You may recall my participation in The Sisterhood of the Travelling Sketchbook last year, for which my contribution was (unsurprisingly) crochet. Before I settled on what to include I did one or two trials and these have been sitting around ever since. One of was an African Flowers motif, just the right size to sit on a greetings card. So, a card base, a scrap of handmade paper and a bit of stitching and I had created this:IMGP5257It’s made me think that I should make lots more pieces of crochet specifically for greetings cards.

My second scrap yarn creation was rather unplanned. On Thursday evening I arrived at Knit Night to discover that, whilst I had taken my knitting, I had completely forgotten the pattern. Since I was at a critical point with respect to shaping, I couldn’t make any progress. However, I had promised to take along a couple of roll-up armadillo patterns for two of our new members to see (I think they thought I was joking that such patterns were available). Anyway, there was general enthusiasm about either knitting or crocheting an armadillo and everybody seemed to want one. So, I rooted about in the scrap pile in the stock room and found some lovely soft alpaca yarn, borrowed a crochet hook from the shop and started work on a little crochet armadillo. I had made the body and head by the time I went home. At home I finished off the tail, ears and limbs and dug out a small ball of wool from an old unravelled cardigan (you don’t get more scrappy than that) and made the shell. Yesterday I delivered him to Jude in Red Apple Yarn… his new home (at least until Jude’s grandson spots him):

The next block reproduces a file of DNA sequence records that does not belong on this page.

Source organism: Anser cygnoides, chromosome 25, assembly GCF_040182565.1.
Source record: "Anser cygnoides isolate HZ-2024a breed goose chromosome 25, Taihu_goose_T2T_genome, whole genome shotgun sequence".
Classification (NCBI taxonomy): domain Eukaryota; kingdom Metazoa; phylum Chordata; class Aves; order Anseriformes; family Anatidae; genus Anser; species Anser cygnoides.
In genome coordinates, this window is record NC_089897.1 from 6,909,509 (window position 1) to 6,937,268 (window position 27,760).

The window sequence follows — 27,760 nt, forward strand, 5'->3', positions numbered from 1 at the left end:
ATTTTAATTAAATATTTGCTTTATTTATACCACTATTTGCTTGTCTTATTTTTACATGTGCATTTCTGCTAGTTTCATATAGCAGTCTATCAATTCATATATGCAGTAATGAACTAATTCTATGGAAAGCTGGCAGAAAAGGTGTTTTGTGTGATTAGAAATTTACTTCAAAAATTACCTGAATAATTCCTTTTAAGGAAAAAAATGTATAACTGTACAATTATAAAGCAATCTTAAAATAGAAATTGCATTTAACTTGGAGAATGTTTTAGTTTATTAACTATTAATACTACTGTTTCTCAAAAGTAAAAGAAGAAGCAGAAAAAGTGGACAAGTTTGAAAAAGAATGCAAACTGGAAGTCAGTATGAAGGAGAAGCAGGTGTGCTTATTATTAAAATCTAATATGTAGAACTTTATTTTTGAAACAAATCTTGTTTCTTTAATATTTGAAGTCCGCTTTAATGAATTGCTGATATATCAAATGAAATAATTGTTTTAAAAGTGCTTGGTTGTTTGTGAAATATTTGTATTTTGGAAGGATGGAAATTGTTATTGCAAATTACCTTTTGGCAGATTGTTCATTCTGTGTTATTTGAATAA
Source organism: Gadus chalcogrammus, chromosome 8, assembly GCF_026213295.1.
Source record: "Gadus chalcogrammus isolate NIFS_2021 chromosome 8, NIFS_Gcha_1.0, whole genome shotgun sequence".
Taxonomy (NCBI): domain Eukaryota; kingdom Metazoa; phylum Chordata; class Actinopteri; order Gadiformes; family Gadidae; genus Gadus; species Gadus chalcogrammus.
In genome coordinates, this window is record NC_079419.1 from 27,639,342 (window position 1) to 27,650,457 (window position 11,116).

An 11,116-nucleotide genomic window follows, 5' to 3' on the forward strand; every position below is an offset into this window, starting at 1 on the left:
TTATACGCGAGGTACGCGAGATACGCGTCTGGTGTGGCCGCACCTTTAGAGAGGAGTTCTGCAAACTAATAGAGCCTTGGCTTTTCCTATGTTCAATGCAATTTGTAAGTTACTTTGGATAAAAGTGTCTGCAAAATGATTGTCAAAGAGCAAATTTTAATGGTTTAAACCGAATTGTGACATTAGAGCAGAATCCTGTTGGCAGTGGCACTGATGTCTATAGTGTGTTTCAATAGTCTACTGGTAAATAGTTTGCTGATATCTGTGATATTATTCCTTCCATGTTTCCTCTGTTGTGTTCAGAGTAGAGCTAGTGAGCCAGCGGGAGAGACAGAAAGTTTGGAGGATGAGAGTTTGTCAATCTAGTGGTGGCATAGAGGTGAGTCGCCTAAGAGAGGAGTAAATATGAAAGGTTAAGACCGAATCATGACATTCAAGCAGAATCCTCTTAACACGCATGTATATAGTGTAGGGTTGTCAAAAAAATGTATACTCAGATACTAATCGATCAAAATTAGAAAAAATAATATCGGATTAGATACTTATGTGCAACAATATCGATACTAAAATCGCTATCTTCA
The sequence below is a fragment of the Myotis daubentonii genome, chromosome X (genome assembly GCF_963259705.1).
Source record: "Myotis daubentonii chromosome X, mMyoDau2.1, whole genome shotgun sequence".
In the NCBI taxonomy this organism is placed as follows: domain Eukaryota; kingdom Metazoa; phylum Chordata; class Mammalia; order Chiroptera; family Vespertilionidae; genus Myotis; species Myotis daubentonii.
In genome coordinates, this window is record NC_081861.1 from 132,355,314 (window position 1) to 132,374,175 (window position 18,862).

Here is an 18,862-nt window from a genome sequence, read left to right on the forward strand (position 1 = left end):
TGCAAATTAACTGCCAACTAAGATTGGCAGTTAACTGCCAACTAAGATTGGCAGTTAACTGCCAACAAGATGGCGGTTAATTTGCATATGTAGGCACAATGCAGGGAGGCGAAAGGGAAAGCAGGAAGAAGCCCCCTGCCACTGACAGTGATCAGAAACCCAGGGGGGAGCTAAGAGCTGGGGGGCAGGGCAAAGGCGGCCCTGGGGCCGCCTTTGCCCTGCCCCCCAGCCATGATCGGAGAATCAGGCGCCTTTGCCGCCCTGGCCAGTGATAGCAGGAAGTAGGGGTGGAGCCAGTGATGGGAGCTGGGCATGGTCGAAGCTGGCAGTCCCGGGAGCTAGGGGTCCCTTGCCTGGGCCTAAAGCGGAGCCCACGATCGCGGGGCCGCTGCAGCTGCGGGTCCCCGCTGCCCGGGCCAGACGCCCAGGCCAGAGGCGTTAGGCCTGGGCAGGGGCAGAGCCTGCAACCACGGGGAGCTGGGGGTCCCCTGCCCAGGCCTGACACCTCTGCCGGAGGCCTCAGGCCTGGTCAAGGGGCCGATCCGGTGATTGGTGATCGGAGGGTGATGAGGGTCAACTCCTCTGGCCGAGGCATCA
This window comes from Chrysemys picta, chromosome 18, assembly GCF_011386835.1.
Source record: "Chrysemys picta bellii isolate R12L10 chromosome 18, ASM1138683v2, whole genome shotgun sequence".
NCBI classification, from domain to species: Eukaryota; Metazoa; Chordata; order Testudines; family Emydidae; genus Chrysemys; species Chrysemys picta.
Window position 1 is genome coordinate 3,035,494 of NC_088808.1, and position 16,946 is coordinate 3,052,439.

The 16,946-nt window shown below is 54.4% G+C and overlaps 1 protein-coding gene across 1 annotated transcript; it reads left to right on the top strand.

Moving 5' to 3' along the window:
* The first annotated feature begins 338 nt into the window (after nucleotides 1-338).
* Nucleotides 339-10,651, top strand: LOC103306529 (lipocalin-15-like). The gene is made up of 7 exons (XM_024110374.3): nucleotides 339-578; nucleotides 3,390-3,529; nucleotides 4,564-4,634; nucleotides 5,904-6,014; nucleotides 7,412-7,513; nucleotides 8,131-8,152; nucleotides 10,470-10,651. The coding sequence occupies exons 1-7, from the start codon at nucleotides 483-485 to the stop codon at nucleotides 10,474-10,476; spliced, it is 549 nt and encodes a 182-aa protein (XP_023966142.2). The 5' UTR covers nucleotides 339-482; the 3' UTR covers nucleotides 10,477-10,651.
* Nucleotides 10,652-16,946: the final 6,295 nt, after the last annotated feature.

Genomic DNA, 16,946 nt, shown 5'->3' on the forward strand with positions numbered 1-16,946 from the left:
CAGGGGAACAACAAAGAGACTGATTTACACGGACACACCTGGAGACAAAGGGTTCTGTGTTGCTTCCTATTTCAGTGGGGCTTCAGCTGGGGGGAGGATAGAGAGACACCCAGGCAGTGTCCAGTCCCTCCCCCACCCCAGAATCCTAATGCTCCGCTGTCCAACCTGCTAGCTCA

I’m rather pleased with how this little alpacadillo turned out, with his lovely floppy ears – scraps can be used to produce some delightful things.

I’ve been inspired to write this (and future) ScrapHappy posts by Kate, who provides links to other (mostly sewing) ScrapHappy bloggers at Tall Tales from Chiconia on the fifteenth of every month… do check them out.

 

 

 

 

 

 

From snow to snails

This has been a glum weekend. We were supposed to be away celebrating a birthday, but we couldn’t get out of Wales…

Usually I would be only too happy to stay at home, but missing spending time with my family, having posh afternoon tea, eating at a lovely brasserie and going to the theatre has put an enormous damper on my mood. Often I cheer myself up with creative activities, but it’s been hard this weekend. I have forced myself to start a new knitting project and to return to yet another long-abandoned crochet project, but progress has been slow and my mood has been low. It’s certainly not been helped by the weather improving, such that two days later, there would be no problem travelling.